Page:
Felix K. Holocaust testimony (HVT-1346) interviewed by Trudy K. Turkel and Susan W. Needle
- Baltimore, Md. : Baltimore Jewish Council, 1989
- Interview Date
- March 5, 1989.
- 2 copies: 3/4 in. dub; and 1/2 in. VHS with time coding.
- Cite As
- Felix K. Holocaust Testimony (HVT-1346). Fortunoff Video Archive for Holocaust Testimonies, Yale University Library.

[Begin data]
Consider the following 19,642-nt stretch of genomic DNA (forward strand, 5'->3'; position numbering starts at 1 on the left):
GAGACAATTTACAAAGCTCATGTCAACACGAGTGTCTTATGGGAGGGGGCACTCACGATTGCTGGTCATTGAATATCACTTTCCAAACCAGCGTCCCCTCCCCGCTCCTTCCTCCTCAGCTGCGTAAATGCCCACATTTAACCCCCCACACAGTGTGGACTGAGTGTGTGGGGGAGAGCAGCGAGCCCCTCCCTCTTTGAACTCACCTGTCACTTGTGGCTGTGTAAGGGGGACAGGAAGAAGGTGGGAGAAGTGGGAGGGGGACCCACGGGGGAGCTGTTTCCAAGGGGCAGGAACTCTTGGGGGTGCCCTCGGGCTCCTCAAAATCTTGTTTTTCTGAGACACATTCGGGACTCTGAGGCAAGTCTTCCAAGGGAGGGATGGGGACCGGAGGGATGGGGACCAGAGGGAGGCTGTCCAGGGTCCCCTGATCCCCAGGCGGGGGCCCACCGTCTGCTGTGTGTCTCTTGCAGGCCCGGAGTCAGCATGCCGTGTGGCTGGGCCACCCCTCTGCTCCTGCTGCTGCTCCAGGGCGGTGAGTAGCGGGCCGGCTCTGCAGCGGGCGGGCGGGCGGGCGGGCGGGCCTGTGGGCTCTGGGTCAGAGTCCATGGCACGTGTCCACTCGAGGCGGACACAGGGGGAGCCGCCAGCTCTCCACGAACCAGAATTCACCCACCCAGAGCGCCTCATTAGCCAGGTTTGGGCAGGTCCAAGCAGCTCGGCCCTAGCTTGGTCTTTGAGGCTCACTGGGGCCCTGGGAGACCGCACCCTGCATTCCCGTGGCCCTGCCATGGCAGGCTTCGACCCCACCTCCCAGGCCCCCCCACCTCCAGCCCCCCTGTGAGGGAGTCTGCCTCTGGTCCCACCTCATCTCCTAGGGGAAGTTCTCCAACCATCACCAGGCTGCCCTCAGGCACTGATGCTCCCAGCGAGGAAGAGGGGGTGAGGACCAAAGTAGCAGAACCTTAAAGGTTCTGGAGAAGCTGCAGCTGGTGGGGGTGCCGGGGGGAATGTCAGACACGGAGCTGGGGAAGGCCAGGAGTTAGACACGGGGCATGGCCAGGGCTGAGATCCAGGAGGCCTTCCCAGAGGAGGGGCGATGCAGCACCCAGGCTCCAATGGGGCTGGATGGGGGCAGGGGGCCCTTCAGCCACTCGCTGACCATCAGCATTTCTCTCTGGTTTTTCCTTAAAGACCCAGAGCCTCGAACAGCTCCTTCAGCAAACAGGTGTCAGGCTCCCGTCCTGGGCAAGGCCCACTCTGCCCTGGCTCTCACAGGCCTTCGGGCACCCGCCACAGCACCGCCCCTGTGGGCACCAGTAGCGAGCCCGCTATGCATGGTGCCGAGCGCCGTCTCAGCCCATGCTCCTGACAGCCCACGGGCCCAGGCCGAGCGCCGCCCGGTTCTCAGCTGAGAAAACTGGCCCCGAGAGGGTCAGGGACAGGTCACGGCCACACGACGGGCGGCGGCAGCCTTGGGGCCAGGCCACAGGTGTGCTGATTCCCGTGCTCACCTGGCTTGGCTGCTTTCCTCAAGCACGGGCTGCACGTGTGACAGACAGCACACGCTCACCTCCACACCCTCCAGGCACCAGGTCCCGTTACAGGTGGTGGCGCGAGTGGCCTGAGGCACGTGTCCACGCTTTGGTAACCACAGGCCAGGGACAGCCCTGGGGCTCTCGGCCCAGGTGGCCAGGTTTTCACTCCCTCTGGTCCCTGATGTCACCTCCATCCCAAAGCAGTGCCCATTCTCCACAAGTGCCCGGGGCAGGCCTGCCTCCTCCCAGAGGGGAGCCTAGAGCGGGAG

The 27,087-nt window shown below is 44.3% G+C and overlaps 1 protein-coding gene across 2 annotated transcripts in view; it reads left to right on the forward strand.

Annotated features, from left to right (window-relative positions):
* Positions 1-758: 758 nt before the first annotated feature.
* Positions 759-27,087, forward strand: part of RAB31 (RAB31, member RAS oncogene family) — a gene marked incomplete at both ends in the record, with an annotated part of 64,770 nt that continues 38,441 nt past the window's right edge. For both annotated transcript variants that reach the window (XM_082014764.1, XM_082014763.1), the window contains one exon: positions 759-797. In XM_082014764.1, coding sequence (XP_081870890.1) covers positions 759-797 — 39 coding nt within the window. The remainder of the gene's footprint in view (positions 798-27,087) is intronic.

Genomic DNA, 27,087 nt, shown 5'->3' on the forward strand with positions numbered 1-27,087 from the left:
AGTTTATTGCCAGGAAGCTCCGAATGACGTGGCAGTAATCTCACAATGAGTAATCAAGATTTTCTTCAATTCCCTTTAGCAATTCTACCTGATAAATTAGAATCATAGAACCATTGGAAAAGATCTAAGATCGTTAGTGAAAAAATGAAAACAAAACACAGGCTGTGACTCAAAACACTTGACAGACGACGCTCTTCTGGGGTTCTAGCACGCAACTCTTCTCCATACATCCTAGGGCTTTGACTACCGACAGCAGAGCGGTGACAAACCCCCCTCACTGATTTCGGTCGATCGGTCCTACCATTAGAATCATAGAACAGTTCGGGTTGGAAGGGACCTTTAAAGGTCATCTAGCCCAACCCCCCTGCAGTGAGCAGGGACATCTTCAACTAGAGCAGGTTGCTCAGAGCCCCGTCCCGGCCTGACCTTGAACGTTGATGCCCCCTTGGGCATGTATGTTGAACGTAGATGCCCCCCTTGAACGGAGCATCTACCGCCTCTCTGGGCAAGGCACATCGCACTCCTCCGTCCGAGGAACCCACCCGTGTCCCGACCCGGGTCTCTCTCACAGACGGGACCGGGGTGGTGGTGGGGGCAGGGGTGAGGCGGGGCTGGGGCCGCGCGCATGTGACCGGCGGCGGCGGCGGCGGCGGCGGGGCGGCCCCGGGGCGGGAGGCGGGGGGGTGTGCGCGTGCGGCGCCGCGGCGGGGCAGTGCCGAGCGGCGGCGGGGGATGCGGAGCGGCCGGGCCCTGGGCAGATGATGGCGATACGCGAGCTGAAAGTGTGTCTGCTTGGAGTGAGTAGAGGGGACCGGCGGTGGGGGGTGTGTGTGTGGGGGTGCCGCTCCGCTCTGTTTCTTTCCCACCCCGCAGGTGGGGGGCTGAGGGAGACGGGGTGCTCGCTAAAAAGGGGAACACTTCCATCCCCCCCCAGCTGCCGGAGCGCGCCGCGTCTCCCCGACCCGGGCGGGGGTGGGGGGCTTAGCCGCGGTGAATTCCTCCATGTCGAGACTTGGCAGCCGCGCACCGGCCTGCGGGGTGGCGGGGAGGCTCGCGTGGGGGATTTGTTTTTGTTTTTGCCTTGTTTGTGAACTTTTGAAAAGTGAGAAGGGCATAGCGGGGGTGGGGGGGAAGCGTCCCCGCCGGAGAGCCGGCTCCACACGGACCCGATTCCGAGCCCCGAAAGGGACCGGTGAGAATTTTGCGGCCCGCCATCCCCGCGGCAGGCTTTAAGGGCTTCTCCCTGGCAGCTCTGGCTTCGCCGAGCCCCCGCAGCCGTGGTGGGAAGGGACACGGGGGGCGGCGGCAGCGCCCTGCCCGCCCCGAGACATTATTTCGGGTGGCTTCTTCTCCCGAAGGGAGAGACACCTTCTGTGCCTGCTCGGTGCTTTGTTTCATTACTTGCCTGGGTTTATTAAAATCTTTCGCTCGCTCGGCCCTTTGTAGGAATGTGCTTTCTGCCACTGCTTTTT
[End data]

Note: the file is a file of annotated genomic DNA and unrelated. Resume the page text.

Videotape testimony of Felix K., who was born in Radom, Poland in 1921. He recounts some Polish history; Radom's Jewish life; German occupation; formation and role of the Judenrat; anti-Jewish measures; ghettoization; his unsuccessful attempt to reach the Soviet zone; forced labor building fortifications on the Soviet border; transfer to Majdanek; and escape to the Radom ghetto. Mr. K. describes extreme deprivation, cruelty and killings; sneaking out of the ghetto to receive aid from a Polish doctor; deportation of ninety percent of the ghetto in July 1942, including his family (he and one brother remained); work as a car mechanic; rumors of extermination camps and the Warsaw ghetto uprising; and transfer to the Szklona Street camp. He recalls deportation to Bliżyn; reunion with his brother who helped him survive typhus; evacuation to Auschwitz/Birkenau in July 1944; the Sonderkommando revolt and hanging; his brother's transfer while Mr. K. was hospitalized (he never saw him again); the death march in January 1945; train transport to Gross Rosen, then Dachau; transport from Dachau in April; liberation from the train; and his emigration to the United States in April 1949. Mr. K. provides many specific details of life in the ghetto and concentration camps.